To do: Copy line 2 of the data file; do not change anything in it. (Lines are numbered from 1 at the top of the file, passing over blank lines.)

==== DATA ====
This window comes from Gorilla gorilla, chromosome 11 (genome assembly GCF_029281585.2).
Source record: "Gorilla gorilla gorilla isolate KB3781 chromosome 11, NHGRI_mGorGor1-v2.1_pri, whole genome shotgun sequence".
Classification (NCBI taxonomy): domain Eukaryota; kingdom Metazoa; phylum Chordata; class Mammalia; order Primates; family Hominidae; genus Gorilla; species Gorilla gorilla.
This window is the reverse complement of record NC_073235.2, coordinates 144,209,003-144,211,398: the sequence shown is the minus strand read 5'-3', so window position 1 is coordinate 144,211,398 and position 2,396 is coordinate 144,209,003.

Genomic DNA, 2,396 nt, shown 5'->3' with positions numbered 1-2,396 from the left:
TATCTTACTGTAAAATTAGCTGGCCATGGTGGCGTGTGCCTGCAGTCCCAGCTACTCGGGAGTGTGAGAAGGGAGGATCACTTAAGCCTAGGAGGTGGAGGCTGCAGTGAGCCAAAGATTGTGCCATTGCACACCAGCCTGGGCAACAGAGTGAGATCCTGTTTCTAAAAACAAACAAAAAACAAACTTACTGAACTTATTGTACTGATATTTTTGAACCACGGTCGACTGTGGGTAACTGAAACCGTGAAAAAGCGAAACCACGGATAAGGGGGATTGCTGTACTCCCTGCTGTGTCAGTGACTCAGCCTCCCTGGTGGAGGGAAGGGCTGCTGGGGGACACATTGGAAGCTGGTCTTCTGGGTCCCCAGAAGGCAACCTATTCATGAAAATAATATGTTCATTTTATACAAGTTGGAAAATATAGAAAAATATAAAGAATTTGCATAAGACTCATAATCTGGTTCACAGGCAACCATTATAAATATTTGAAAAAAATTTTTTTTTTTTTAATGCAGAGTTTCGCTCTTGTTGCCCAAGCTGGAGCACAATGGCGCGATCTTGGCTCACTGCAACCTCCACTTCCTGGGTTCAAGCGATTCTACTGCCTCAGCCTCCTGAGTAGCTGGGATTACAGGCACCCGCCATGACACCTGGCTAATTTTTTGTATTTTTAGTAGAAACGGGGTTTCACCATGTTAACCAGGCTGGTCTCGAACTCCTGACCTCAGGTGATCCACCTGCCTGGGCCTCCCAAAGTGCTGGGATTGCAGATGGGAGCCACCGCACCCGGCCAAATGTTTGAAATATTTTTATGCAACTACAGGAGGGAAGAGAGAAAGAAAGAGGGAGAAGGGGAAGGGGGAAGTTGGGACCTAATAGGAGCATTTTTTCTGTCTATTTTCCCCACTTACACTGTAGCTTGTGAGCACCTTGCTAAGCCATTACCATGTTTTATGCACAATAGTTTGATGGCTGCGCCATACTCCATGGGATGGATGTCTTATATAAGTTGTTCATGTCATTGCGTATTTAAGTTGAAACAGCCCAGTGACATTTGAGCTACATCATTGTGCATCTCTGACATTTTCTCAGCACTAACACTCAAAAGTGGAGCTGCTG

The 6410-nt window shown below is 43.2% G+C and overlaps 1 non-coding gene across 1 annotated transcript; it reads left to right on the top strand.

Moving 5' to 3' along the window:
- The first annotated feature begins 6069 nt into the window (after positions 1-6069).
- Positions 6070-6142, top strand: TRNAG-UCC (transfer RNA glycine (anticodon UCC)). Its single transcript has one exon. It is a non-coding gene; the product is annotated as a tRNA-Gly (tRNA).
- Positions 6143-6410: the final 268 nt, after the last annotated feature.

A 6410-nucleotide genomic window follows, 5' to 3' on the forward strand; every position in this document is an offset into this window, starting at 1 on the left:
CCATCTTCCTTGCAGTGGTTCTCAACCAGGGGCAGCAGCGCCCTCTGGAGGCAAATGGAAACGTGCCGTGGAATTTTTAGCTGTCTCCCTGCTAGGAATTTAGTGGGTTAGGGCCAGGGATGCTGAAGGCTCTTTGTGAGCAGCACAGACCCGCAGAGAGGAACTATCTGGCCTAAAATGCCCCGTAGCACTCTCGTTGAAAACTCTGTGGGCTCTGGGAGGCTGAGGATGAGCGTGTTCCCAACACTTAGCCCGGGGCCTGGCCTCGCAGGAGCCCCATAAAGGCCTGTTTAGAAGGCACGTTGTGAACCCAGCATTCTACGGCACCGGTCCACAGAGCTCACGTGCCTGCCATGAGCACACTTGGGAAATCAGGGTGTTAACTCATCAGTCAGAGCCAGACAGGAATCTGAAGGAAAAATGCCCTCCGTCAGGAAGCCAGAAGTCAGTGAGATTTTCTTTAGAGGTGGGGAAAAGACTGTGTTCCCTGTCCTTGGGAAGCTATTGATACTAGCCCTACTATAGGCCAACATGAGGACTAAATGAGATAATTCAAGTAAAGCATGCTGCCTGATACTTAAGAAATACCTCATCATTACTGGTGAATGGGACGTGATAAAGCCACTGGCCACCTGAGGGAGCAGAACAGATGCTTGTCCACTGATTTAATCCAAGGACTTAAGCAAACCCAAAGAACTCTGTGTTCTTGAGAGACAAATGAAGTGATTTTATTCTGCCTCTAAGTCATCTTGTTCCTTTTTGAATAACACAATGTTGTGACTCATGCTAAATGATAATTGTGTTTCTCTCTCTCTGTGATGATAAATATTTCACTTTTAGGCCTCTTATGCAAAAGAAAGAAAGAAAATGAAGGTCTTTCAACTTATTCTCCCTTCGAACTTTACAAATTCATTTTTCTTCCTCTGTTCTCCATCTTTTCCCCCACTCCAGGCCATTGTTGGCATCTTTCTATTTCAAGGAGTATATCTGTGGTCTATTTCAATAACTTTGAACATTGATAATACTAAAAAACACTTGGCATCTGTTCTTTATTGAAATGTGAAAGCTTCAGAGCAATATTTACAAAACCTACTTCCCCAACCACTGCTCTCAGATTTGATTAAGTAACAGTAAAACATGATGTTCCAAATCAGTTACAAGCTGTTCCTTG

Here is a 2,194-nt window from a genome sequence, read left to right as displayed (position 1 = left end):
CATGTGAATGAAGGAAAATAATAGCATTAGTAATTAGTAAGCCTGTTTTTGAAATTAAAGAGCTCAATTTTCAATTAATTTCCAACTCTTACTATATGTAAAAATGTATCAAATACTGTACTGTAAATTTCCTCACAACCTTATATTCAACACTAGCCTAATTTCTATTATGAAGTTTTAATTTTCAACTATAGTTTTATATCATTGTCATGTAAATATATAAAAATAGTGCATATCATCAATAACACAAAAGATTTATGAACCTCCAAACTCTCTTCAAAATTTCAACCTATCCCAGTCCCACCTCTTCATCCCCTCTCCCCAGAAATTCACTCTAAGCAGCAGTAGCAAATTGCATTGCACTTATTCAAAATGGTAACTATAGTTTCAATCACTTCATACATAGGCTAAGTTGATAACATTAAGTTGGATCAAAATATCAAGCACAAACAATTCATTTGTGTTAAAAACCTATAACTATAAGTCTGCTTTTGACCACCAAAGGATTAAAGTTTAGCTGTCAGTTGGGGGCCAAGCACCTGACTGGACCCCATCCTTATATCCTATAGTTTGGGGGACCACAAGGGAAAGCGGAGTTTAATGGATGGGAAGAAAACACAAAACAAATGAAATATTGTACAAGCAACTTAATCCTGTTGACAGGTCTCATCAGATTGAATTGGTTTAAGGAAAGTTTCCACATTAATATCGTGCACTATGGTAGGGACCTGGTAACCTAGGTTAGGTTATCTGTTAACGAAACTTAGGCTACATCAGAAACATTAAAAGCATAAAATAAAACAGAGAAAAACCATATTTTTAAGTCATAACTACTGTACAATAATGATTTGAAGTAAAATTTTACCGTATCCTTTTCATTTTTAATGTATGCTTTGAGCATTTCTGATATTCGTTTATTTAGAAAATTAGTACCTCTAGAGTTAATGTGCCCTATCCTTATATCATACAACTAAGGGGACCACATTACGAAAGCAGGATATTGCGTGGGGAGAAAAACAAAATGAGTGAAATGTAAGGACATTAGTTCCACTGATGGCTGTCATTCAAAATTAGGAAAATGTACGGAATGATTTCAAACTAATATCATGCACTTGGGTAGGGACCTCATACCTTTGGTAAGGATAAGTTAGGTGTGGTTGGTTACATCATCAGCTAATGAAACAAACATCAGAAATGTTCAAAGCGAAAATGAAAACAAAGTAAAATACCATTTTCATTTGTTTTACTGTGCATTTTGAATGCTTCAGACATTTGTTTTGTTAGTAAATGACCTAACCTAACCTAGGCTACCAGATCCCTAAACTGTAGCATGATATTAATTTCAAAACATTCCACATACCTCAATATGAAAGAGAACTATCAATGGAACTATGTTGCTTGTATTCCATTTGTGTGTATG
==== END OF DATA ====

Source record: "Gorilla gorilla gorilla isolate KB3781 chromosome 11, NHGRI_mGorGor1-v2.1_pri, whole genome shotgun sequence".